More than half of people with diabetes have poor cholesterol control
10 September 2012
Almost 60 per cent of people with diabetes are not meeting their cholesterol targets despite the vast majority of them now getting it checked at least once a year, according to a new analysis by Diabetes UK.
While we welcome the news that 91.6 per cent of people with diabetes in England are now getting the annual check, according to National Diabetes Audit data, we are concerned that the large numbers of people missing their cholesterol targets means that these checks are not leading to improved outcomes for many people.
Increased risk of heart disease
This is a concern because people with both Type 1 and Type 2 diabetes are more likely to develop heart disease than the rest of the population, with cardiovascular disease accounting for 44 per cent of deaths in people with Type 1 diabetes and 52 per cent in people with Type 2. People with Type 2 diabetes also have twice the risk of stroke within the first five years of diagnosis compared with the general population.
15 healthcare essentials
We have warned healthcare professionals and their patients not to be complacent about the annual cholesterol check, which is one of the 15 healthcare essentials that everyone with diabetes should receive.
We are using the one-year anniversary of the launch of the healthcare essentials to highlight the danger of them becoming a ‘box-ticking exercise’ and emphasising that any problems they identify – including poor cholesterol control – should be acted on.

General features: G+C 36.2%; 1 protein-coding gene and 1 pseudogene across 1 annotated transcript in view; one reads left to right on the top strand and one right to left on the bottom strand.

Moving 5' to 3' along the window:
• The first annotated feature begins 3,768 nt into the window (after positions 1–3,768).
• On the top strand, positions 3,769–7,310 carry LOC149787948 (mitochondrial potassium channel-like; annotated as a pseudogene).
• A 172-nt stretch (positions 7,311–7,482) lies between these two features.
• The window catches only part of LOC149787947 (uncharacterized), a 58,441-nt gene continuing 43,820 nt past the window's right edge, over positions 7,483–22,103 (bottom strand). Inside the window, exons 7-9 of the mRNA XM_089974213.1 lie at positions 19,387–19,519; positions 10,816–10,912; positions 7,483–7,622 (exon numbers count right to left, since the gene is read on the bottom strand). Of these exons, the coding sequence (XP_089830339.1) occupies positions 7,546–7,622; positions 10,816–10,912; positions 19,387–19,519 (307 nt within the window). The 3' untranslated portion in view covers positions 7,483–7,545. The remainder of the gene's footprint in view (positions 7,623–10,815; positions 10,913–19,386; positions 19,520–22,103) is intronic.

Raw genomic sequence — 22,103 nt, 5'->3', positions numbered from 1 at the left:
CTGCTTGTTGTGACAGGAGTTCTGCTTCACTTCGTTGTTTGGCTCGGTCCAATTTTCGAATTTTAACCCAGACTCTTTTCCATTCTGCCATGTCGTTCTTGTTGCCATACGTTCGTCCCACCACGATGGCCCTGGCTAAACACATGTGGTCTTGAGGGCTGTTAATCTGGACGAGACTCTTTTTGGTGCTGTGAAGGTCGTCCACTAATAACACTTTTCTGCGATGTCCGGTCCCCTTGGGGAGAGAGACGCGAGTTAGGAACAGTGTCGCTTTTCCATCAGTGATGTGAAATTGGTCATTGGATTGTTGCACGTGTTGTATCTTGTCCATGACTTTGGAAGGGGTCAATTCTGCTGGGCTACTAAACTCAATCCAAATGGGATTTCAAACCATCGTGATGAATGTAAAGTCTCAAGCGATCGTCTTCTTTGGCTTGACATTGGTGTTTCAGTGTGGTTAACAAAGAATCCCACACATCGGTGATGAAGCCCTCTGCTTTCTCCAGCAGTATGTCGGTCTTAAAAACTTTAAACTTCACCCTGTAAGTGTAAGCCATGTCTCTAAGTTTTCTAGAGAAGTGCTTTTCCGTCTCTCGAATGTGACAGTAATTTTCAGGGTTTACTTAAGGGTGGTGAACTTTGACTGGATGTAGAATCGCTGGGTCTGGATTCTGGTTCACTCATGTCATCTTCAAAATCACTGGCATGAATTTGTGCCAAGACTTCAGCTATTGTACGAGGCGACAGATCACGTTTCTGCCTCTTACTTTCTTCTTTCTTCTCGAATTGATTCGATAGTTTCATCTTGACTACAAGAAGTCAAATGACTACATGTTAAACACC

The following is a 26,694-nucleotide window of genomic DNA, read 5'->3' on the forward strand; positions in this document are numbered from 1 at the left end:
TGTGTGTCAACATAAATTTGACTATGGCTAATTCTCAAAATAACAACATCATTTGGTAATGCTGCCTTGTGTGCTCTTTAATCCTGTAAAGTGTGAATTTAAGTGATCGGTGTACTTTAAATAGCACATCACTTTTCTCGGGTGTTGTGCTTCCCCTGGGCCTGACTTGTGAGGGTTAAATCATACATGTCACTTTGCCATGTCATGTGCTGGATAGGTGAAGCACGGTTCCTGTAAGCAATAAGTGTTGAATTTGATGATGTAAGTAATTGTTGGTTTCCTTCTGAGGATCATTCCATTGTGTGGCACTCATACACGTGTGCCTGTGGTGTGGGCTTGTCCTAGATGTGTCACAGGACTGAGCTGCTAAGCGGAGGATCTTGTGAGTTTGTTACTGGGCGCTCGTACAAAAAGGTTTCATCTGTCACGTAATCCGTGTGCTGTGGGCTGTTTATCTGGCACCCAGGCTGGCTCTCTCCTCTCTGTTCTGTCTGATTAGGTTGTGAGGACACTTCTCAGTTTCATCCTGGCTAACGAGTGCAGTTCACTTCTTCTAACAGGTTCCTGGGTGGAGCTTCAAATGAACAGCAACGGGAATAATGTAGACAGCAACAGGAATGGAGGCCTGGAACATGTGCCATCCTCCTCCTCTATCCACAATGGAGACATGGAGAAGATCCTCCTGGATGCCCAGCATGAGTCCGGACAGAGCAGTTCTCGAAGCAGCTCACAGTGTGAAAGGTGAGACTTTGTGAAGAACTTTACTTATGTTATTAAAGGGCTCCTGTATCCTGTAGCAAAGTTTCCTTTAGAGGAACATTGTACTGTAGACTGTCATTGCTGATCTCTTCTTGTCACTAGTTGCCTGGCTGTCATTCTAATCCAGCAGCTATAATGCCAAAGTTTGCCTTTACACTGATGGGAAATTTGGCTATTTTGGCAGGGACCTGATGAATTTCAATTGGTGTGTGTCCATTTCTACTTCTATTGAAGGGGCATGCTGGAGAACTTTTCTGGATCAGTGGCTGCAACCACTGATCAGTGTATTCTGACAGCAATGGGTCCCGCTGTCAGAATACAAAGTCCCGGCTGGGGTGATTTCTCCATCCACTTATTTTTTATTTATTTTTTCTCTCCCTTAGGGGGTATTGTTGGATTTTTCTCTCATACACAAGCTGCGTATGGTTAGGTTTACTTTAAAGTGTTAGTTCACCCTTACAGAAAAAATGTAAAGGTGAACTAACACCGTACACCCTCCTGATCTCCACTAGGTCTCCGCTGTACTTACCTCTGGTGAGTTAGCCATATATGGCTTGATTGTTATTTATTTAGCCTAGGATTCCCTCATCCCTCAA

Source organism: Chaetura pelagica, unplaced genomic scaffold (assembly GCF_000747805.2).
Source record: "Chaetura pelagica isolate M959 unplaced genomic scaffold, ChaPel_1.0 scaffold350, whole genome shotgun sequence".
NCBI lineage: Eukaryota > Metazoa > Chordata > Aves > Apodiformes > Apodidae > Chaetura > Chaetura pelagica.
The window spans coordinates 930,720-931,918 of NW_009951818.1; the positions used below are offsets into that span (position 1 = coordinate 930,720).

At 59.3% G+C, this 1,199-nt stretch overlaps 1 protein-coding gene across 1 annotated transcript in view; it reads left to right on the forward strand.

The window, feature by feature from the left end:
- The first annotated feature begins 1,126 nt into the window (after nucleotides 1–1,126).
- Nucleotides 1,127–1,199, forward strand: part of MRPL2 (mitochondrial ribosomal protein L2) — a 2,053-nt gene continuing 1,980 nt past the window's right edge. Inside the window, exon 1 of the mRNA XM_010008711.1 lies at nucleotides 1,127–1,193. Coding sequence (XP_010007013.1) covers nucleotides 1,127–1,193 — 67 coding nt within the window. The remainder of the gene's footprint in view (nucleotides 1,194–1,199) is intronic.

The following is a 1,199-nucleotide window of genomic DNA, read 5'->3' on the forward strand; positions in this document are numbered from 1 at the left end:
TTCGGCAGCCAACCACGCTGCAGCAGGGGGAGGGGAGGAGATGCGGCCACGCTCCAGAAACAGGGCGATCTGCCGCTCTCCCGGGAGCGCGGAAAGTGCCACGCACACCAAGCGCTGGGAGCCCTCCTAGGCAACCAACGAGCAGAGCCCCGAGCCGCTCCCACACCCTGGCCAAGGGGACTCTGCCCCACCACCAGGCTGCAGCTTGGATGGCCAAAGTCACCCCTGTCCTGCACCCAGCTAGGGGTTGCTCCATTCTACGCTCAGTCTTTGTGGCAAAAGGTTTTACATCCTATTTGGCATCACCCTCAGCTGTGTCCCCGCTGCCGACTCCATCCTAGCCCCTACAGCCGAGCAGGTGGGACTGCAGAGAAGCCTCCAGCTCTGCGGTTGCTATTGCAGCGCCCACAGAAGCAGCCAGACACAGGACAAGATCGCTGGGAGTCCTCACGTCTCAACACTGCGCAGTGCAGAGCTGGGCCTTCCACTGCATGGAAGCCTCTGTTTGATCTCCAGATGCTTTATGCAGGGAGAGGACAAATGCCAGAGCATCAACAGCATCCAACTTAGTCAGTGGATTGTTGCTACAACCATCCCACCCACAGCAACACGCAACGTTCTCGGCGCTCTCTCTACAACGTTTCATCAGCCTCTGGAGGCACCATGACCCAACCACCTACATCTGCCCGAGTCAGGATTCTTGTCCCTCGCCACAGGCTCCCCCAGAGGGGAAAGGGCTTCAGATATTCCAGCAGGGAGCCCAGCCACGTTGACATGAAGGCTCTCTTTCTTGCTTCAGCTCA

With poor cholesterol control, for example, the increase in use of statins over the last decade means that making improvements should now be relatively straightforward in most cases, but it is unclear why this has not happened.
Both healthcare professionals and people with diabetes should make sure that the annual health check leads to meaningful action to bring high cholesterol under control.
Barbara Young, Chief Executive of Diabetes UK, said, "If people with diabetes have poor cholesterol control then they are at far higher risk of heart disease and stroke than someone who has poor cholesterol control but does not have diabetes. This is why these findings are so worrying.
"The first step in the journey"
"It is not clear why the high number of people having their annual cholesterol check is not translating into better cholesterol control, but it is an issue that is putting the health of hundreds of thousands of people at risk. We need to emphasise that annual cholesterol checks have to be the start of a process of improving unhealthy levels.
"As with all our 15 healthcare essentials, which are based on official NICE guidance, taking a measurement is only the first step in the journey. Once poor cholesterol control is identified, the healthcare professional and the patient should work together to bring it under control. This should involve a personal target that will significantly reduce their risk of developing cardiovascular disease; it is also important to explain exactly why unhealthy cholesterol levels are so dangerous for someone with diabetes.
"It will often be appropriate to prescribe medication such as statins, but it is no good doing this without explaining both the importance of taking the medication regularly, and the potentially devastating consequences of not doing so.
"Other ways people can help improve their cholesterol levels include losing weight, exercising daily, reducing alcohol consumption, stopping smoking and eating a healthy diet, low in fat. We want to urge people to get the support they need to self-manage and enable them to live long and healthy lives."
We recognise that some people do suffer from side effects such as muscle cramps if they take statins, but the vast majority of the population tolerate them well, and the benefits are well established. There is also other medication available.